(Adds background, details, share price, previous FRANKFURT)
By Matthias Inverardi
ESSEN, Germany, Dec 20 (Reuters) - German steel and engineering group ThyssenKrupp said on Friday it expected earnings to improve significantly in the current business year on the back of higher global demand for steel.
The company gave no specific forecasts for the year ending September 2003, but Chief Executive Ekkehard Schulz said in a speech that Thyssen aimed for a pre-tax profit of 1.5 billion euros in 2003/04, triple last year's level.
"We are without a doubt on the right track," said Schulz.
The world's number four maker of flat carbon steel and a major producer of automotive parts posted a sharp drop in underlying full-year earnings earlier this month in line with expectations as a weak economy, a slump in steel prices earlier in the year and restructuring costs all took their toll.
Group pre-tax profit before minorities, excluding capital gains, fell 46 percent to 419 million euros ($431 million) in its 2001/02 business year while sales fell three percent to 36.7 billion euros.
The sprawling conglomerate on Friday forecast sales of 38 billion euros for the current business year, up from 36.7 billion before portfolio adjustments last year.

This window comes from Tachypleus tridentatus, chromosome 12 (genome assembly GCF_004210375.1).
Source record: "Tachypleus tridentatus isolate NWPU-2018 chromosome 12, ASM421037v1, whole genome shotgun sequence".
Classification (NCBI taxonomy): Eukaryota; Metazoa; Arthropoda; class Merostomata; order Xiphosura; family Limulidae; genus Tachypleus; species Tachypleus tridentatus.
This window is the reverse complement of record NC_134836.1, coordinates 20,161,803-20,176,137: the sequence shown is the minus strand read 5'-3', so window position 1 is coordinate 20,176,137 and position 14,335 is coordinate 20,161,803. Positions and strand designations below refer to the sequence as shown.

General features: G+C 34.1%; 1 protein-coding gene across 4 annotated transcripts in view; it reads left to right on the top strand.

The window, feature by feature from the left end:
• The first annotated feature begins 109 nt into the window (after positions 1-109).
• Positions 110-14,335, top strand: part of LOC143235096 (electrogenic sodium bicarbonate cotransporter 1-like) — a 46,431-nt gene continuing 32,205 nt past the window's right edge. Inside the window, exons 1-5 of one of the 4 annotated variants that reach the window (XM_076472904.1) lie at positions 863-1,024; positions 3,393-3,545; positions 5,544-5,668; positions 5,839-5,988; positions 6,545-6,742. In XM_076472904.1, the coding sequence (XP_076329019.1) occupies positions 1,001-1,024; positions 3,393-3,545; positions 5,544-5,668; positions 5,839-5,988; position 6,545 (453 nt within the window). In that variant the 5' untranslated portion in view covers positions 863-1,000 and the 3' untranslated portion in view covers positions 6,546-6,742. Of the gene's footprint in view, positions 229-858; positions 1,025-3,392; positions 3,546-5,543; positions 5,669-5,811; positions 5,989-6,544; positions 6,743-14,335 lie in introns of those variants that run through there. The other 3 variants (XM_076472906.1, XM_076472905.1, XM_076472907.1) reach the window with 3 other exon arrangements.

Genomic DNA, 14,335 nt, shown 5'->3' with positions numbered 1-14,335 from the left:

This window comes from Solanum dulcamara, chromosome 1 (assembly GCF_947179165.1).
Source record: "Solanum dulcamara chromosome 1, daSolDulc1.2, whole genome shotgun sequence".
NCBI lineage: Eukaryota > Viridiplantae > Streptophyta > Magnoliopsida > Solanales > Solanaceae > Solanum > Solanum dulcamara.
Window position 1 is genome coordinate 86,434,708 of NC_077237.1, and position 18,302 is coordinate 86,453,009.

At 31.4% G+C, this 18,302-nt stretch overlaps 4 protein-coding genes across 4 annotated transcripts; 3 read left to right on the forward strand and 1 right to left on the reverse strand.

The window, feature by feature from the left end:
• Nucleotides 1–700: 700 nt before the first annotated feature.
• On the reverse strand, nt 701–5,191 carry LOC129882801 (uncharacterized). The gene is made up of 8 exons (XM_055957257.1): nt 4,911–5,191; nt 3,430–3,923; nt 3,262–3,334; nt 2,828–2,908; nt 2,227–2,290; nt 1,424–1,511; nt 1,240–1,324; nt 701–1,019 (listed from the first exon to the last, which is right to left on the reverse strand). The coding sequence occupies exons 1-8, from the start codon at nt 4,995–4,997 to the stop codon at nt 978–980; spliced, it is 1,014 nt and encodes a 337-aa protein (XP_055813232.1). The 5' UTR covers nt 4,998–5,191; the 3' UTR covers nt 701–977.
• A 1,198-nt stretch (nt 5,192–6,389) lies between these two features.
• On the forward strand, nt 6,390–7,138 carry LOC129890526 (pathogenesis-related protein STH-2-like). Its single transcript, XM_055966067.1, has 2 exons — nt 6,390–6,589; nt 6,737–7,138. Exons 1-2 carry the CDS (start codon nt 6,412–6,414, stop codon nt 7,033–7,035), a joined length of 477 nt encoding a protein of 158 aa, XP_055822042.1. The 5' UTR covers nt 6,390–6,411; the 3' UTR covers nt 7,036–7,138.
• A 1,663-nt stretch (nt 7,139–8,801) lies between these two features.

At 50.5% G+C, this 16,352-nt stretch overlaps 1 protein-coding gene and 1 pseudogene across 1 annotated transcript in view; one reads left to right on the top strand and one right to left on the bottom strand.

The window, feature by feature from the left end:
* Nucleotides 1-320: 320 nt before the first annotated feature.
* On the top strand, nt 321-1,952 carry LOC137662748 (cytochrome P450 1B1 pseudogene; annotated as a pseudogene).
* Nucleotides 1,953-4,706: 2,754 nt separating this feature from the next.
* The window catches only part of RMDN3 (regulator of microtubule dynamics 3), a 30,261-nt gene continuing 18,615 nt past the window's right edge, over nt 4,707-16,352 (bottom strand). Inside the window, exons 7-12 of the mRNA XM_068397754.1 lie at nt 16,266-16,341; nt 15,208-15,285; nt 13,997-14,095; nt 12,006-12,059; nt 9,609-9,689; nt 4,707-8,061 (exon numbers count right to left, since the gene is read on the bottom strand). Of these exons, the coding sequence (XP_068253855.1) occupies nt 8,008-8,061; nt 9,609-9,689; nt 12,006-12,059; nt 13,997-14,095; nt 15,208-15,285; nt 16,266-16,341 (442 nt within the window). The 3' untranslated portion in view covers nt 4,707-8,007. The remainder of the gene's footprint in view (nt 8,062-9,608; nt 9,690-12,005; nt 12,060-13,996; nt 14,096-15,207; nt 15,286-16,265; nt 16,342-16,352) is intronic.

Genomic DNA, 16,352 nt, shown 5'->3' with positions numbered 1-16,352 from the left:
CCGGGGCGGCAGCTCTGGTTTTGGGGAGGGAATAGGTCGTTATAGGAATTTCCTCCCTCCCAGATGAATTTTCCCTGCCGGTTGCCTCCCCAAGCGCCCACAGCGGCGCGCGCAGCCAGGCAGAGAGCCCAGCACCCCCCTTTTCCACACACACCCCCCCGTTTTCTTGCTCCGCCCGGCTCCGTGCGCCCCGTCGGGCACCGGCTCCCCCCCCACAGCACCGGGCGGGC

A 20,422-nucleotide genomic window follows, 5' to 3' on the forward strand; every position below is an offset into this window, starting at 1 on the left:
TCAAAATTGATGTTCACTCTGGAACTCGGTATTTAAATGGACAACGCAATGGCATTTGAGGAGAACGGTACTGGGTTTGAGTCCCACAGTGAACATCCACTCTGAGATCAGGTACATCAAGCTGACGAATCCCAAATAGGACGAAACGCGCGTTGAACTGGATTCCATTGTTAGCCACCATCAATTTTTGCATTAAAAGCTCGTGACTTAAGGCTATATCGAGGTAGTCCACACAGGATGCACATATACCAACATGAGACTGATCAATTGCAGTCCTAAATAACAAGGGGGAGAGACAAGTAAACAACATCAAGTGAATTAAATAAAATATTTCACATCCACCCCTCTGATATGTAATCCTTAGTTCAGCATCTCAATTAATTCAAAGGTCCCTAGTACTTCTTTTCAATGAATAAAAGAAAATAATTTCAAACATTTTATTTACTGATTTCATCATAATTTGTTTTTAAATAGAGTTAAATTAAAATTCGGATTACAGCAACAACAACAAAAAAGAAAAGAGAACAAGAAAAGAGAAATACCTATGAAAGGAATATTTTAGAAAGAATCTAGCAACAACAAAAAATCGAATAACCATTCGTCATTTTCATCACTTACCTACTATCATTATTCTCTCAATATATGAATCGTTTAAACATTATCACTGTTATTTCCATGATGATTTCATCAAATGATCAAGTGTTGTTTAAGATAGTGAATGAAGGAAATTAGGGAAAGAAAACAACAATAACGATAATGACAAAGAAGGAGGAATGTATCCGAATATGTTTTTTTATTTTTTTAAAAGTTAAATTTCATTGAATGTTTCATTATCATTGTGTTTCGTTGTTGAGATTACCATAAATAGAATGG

Schulz also said he expected the company to raise its dividend for 2002/03 as earnings grew, from a proposed 0.4 euros for 2001/02.
Thyssen's steel division posted sales of 11.7 billion euros last year, accounting for around a third of group sales, and down from 12.5 billion the previous year.
Although steel prices have picked up from 20-year lows seen earlier in the year, the division's bottom line had not been expected to feel much of the benefit from the rebound until next year, as many of its supply contracts are long-term deals.
Shares in the firm, which have fallen by over a third since the start of the year compared with a slide of around 40 percent on the DAX , were up 1.47 percent by 0922 GMT, in line with the DAX.
The firm said at the beginning of the month it was cutting its debt pile faster than planned, reducing net debt to 4.7 billion euros from 6.4 billion over the course of its fiscal year.
Although the firm has made a raft of disposals of non-core assets in recent years, many analysts would still like to see it broken up, arguing that its complex structure makes it hard for investors to follow.